Kaspersky Files Lawsuit Against Department of Homeland Security

Department of Homeland Security Files Binding Operating Directive 17-01 Leading Kaspersky to Take Action

Earlier this month, President Trump signed into law the Binding Operating Directive 17-01  (BOD).  The BOD called for a ban of Kaspersky Labs products on U.S. government devices.  Throughout this year, concerns have risen regarding potential ties between the Russian government and Russian-based security program.

The concerns stem from various components including:

Regardless of the allegations, or suggested evidence supporting ties between Kaspersky and the KGB, the U.S. government has not released a statement or solid proof of such.  Along with the lack of evidence provided, the company is also claiming they were not allowed due process.  Therefore, the company is now suing the Department of Homeland Security over the BOD.

Although the U.S. government only accounts for .03% of total Kaspersky sales, there are concerns this ban will result in additional loss of sales throughout the United States.

Since these allegations have been brought to light, Office Depot and Staples have dropped Kaspersky Labs products from their product line offered in-stores and online.  Beyond losing retail space, the company has also reported a significant uptake in refund requests and early termination requests.

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73 thoughts on “Kaspersky Files Lawsuit Against Department of Homeland Security

  1. Just realized the main reason why Prez Trump is attacking AMAZON, they like Walmart Sell most of the foreign products purchased in America, and what better way to disrupt foreign sales than to blame Amazon for the woes of the USPS.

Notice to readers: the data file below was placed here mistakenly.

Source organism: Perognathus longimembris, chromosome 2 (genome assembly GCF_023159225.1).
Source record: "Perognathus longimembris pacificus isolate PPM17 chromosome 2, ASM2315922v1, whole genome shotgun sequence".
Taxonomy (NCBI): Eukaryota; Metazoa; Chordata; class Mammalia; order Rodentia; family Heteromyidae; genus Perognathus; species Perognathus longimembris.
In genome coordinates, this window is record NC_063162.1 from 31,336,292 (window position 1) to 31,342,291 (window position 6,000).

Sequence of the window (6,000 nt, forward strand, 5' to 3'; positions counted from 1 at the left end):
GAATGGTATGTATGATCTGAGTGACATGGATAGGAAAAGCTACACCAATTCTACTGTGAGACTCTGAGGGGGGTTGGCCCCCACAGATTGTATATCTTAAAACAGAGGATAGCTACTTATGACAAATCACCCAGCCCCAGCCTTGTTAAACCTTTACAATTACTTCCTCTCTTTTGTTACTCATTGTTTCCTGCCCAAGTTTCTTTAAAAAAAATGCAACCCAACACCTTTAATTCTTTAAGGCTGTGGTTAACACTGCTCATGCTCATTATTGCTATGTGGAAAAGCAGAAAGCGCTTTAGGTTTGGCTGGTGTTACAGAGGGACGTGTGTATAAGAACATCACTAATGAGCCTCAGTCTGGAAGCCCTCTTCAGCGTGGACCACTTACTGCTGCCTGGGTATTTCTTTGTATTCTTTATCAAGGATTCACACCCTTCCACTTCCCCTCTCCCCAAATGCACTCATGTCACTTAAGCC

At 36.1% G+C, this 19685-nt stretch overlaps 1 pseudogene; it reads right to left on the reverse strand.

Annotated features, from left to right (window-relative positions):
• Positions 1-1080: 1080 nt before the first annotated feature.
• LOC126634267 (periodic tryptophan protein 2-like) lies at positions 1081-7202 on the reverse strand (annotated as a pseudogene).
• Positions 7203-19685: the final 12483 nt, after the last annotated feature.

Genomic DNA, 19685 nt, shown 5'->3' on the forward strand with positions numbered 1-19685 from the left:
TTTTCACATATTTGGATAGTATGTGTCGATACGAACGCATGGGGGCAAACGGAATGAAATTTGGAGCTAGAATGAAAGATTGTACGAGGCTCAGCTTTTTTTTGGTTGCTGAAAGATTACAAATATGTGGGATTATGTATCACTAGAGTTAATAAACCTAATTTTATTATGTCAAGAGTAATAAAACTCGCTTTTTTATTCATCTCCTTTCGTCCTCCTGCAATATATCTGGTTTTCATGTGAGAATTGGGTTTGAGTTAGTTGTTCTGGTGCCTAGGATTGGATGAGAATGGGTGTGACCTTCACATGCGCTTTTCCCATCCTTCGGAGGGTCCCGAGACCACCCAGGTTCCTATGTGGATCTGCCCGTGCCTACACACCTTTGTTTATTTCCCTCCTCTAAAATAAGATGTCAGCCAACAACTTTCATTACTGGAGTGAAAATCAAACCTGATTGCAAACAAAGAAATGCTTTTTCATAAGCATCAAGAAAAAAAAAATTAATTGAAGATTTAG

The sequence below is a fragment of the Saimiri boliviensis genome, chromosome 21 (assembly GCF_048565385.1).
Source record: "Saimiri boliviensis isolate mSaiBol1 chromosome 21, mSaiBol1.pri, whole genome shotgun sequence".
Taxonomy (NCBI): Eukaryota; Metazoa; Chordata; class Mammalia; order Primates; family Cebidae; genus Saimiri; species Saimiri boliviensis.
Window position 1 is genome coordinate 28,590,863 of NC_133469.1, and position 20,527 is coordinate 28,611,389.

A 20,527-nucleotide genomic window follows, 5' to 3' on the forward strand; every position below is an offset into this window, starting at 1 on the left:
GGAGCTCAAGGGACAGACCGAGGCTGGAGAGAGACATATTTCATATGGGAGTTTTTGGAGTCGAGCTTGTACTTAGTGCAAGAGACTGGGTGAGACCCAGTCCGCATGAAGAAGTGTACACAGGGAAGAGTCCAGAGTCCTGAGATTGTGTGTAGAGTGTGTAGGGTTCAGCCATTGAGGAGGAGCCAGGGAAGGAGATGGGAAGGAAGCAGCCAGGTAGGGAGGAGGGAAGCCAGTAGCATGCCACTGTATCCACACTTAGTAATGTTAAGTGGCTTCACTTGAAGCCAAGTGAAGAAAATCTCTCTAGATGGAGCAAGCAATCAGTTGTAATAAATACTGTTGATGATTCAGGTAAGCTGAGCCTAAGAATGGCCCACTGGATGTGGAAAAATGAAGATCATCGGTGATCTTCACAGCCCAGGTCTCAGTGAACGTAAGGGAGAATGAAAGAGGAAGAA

2. I’m an Aussie…
    I see all these negative comments for software that would have to be very near the top of the list when it comes to the best. Up until recently i swore by Kaspersky, and i still do, but a little while back they had a bug that caused it to slow down my system. Back then i made the move to Bitdefender, and have stayed with Bitdefender which are in my books, and according to many reviews and tests, the number one AV software at the moment.
    My parents and some friends still use Kaspersky, and they are happy, and i happily suggest for them to stick with it, it’s what they know best, and it’s still very close top the top of the list.
    Another reason I’ve remained with Bitdefender is the price, they are more affordable, and they often have specials, which i take them up on whenever i see them.
    Kaspersky may be Russian, and Bitdefender is Romanian, and both are the best in my view, and according to many reviews i have read.

    The bottom of the barrel would easily have to be Norton. It’s bloated, and a resource hog, and doesn’t do a good job at protecting anyone.
    At the end of the day, i would fear American software more than any others, after all, it’s all bugged, and monitored, and it’s no secret, it’s all in the open these days, although much more monitoring the American government does, is still hidden.